Mozilla has issued a security alert warning that hackers are taking advantage of a serious bug in their Firefox browser, which can be used to take over the entire computer.
The company has warned that crypto owners face the highest level of an imminent attack, the Next Web reports. Firefox users have been asked to patch their browsers.
“This can allow for an exploitable crash. We are aware of targeted attacks in the wild abusing this flaw.”
The company did not divulge more details about the bug. So it still remains mysterious how the hackers have been exactly launching their attacks.
Security Researchers Discover the Bug
The discovery of the bug was credited to a security researcher attached to Google Project Zero security team, Samuel Groß as well as Coinbase security team.
Groß claimed that he reported the bug about two months ago on April 15. In a tweet, the researcher explained that the initial public fix came about a week ago. He explained:
“I found and then reported the bug on April 15 but the first public fix then landed about a week ago.”
The bug can be exploited for RCE but would then need a separate sandbox escape. However, most likely it can also be exploited for UXSS which might be enough depending on the attacker's goals. Looking forward to more details from @mozsec and @coinbase
— Samuel Groß (@5aelo) June 19, 2019
Groß explained that the delay in fixing the vulnerabilities could have been occasioned by need to have the next full release ready for launching as Firefox fixes its flaws by releasing a new version.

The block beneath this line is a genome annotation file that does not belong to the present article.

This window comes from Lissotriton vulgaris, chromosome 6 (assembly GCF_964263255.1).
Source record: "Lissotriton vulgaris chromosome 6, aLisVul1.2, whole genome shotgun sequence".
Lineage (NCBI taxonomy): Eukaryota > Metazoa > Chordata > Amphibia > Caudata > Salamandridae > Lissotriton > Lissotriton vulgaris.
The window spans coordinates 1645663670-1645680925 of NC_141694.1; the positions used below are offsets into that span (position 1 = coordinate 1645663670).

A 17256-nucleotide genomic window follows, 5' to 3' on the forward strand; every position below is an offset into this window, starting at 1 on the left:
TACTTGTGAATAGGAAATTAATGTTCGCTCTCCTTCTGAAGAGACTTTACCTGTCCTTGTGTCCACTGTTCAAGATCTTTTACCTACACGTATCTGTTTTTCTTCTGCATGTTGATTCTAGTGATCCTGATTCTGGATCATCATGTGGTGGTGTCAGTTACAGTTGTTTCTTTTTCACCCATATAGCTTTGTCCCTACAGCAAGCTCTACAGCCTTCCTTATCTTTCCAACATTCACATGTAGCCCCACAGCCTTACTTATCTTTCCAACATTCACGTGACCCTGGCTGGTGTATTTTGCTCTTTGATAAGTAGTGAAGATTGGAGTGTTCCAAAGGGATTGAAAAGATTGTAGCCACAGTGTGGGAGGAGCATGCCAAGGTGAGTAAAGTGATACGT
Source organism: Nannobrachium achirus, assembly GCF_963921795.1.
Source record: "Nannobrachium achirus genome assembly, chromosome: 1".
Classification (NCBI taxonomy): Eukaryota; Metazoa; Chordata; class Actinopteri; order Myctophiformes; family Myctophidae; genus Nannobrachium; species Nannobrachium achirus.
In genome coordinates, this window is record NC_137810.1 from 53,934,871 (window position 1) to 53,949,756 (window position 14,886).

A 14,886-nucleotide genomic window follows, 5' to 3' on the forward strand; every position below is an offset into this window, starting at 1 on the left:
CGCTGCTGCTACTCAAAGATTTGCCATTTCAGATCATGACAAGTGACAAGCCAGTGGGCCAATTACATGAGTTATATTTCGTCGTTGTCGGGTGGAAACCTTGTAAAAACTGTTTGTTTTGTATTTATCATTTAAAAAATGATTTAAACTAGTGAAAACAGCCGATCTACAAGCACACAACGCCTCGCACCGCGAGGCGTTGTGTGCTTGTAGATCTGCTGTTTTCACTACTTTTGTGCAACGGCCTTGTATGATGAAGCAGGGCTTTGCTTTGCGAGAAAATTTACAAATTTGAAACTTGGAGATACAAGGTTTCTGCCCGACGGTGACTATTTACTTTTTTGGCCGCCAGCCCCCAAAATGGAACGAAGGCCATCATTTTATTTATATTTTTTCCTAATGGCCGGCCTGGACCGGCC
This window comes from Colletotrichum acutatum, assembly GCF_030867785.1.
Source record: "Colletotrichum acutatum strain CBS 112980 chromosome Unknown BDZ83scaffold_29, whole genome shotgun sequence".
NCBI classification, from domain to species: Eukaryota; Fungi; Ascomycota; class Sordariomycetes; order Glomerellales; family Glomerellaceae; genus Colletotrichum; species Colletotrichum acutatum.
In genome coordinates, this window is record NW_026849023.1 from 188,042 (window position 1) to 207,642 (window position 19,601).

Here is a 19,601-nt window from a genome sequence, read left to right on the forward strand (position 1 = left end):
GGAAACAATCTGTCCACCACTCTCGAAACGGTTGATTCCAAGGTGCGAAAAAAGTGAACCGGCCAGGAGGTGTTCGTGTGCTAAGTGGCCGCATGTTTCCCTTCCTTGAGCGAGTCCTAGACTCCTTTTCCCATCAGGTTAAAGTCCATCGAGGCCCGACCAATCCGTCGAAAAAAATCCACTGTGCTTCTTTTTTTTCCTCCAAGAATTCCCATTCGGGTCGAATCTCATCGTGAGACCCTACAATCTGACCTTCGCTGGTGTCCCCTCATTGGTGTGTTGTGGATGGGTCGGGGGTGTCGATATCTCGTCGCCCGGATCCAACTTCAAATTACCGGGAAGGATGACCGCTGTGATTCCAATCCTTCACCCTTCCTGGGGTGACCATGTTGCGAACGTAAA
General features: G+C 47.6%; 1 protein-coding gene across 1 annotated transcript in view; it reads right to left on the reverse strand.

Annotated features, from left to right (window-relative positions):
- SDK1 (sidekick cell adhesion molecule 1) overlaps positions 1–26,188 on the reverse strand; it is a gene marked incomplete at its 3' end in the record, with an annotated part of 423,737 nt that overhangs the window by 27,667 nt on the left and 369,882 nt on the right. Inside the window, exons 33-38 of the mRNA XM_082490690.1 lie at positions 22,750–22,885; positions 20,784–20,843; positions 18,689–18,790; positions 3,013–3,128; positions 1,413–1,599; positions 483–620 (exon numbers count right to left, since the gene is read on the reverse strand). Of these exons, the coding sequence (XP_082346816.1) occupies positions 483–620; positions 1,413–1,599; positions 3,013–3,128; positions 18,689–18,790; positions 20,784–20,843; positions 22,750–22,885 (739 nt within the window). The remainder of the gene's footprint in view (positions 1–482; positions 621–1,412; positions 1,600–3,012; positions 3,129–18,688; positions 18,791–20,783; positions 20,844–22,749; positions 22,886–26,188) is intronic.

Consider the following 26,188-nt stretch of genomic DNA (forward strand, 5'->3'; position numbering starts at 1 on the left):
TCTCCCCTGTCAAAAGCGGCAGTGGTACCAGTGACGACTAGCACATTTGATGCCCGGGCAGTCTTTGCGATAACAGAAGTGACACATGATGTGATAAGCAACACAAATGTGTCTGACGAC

As per Groß’s explanation, hackers can exploit the bug for RCE [remote code execution. However, they would be required to meet various conditions. In most instances, RCE allows attackers to wholly take control of a specific web server.
Based on who reported the security flaw, it can safely be assumed that the security flaw was being exploited in attacks aimed at cryptocurrency owners. Groß also indicated that he did not have details about how the zero-day was used, and said that Coinbase Security could offer more details about the in-the-wild attacks. Groß explained further:
“However, most likely it can be exploited for [Universal Cross-Site Scripting (UXSS) attacks] which might be enough depending on the attacker’s goals.”
In most instances, UXSS attacks results to loss of vital data and information like login details, passwords as well as important credentials.
At the moment, there are precise details have been made public on how the bug has been used by unscrupulous individuals.
The US Cybersecurity and Infrastructure Security Agency has also issued an advisory, which warns, an attacker could exploit this vulnerability to take control of an affected system. Mozilla users have been advised to update their browsers to avoid any attack.
Do you think hackers have already exploited the Mozilla bug to steal cryptocurrencies from unsuspecting crypto owners? Let us know in the comments section.